Edited by Matilde Casaglia -(matilde.casaglia@positive-magazine.com)
Photographer: Don Mc Cullin

Don Mc Cullin was born in Northern London in 1935. He is now 75 years old. The Imperial War Museum in London is now hosting the exhibition Shaped by War, which represents the largest collection of his work ever seen on public display.
After serving as an aerial photographer for the RAF during his national service, from 1964 to 1984 he covered battlefields in Cyprus, the Congo, Biafra, Vietnam, Cambodia, Bangladesh, El Salvador, and the Middle East, becoming one of history’s great war photographers.

“I want you to look at my photographs. I don’t want you to reject and say: ‘No, I can’t do that. I can’t look at those pictures. They are atrocity pictures.’ Of course, they are. But I want to become the voices of the people in those pictures.”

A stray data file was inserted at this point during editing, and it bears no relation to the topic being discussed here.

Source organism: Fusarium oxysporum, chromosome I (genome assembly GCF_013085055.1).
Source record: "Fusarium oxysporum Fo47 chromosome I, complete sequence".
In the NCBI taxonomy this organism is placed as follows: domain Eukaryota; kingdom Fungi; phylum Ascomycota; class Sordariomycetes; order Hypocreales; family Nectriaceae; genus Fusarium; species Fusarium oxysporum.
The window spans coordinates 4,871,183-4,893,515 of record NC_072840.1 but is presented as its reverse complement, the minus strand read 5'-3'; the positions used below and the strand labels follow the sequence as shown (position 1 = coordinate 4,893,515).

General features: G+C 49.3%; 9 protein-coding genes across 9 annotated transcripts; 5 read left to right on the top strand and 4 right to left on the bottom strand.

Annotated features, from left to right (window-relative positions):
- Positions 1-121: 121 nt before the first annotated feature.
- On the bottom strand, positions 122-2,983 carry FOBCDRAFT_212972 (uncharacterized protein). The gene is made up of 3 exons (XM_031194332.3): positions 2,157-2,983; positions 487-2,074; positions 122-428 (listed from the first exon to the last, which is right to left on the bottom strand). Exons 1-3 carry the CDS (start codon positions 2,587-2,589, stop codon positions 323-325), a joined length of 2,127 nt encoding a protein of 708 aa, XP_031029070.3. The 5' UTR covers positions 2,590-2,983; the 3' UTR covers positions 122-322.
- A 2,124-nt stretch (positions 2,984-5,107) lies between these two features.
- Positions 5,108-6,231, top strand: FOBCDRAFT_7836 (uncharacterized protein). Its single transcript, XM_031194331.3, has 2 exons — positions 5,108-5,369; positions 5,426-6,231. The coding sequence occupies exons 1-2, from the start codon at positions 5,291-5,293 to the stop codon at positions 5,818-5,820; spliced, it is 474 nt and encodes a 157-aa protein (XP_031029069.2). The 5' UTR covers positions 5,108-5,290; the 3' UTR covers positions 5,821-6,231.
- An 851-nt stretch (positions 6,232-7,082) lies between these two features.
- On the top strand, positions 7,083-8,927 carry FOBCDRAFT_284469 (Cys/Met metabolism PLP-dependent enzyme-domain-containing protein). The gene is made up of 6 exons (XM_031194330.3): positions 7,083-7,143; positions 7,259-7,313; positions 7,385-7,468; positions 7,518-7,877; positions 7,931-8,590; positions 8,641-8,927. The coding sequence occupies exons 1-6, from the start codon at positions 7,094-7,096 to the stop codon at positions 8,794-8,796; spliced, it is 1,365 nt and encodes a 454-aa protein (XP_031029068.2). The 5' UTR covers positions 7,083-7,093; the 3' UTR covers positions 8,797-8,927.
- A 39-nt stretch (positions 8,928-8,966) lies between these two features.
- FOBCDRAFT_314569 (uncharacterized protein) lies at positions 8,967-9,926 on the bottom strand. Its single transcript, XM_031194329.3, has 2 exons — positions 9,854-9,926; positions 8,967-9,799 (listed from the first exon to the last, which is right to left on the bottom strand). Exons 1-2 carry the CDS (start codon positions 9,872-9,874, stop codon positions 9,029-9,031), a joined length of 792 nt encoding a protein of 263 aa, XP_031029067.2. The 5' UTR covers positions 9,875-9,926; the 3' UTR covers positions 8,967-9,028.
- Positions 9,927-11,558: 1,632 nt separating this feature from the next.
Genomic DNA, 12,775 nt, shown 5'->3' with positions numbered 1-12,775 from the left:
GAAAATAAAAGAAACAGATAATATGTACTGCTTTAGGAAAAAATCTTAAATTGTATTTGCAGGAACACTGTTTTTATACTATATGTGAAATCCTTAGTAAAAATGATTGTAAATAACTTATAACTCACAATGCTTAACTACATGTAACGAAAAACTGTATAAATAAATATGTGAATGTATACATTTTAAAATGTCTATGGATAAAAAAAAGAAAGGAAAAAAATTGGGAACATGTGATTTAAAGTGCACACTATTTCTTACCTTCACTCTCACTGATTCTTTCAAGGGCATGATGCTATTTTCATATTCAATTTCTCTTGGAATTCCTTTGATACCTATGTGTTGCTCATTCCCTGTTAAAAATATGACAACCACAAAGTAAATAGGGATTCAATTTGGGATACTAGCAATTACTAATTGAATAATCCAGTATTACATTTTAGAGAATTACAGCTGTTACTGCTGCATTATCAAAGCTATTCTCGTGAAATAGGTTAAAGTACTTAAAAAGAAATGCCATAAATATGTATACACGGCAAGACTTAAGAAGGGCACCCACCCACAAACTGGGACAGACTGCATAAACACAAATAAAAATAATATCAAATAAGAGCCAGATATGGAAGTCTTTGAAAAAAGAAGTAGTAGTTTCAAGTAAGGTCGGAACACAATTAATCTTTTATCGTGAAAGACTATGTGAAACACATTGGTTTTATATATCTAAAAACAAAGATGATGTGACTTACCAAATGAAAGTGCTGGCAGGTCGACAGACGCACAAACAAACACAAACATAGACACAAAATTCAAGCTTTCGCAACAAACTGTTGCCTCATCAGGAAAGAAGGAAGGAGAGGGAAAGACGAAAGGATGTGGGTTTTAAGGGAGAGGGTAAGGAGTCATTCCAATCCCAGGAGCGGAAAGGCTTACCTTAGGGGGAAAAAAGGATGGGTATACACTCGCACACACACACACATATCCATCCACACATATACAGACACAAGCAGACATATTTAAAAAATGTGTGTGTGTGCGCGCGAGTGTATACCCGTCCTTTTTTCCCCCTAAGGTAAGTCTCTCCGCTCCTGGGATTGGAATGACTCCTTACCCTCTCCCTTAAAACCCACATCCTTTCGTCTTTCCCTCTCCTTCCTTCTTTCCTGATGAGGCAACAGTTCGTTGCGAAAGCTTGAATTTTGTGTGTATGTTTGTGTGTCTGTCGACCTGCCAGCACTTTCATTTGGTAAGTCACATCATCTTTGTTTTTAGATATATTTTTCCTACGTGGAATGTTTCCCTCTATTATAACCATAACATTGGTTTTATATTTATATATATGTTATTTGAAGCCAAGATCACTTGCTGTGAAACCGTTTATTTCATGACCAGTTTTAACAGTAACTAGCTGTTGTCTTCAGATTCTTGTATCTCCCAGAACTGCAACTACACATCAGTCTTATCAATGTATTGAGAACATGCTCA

The exhibition has a particular focus on his Sunday Times’ period, and it is divided in five main sections: early years, discovering photojournalism, the Sunday Times magazine, changing times and a new direction (which features its landscapes as a reaction to a life spent in war fields).
His photographs are accompanied by a newly commissioned film interview which lasts half an hour, and besides there are magazine spreads and personal belongings.
During the interview Mc Cullin tells some of the most shocking stories of his life, like the story of this camera:
This camera saved Don McCullin’s life. At Prey Veng, east of Phnom Penh, the Vietnamese forces he was accompanying were ambushed twice within a few days. The first time, McCullin was saved by injury by his Nikon F camera which stopped a bullet before it crashed his brain.

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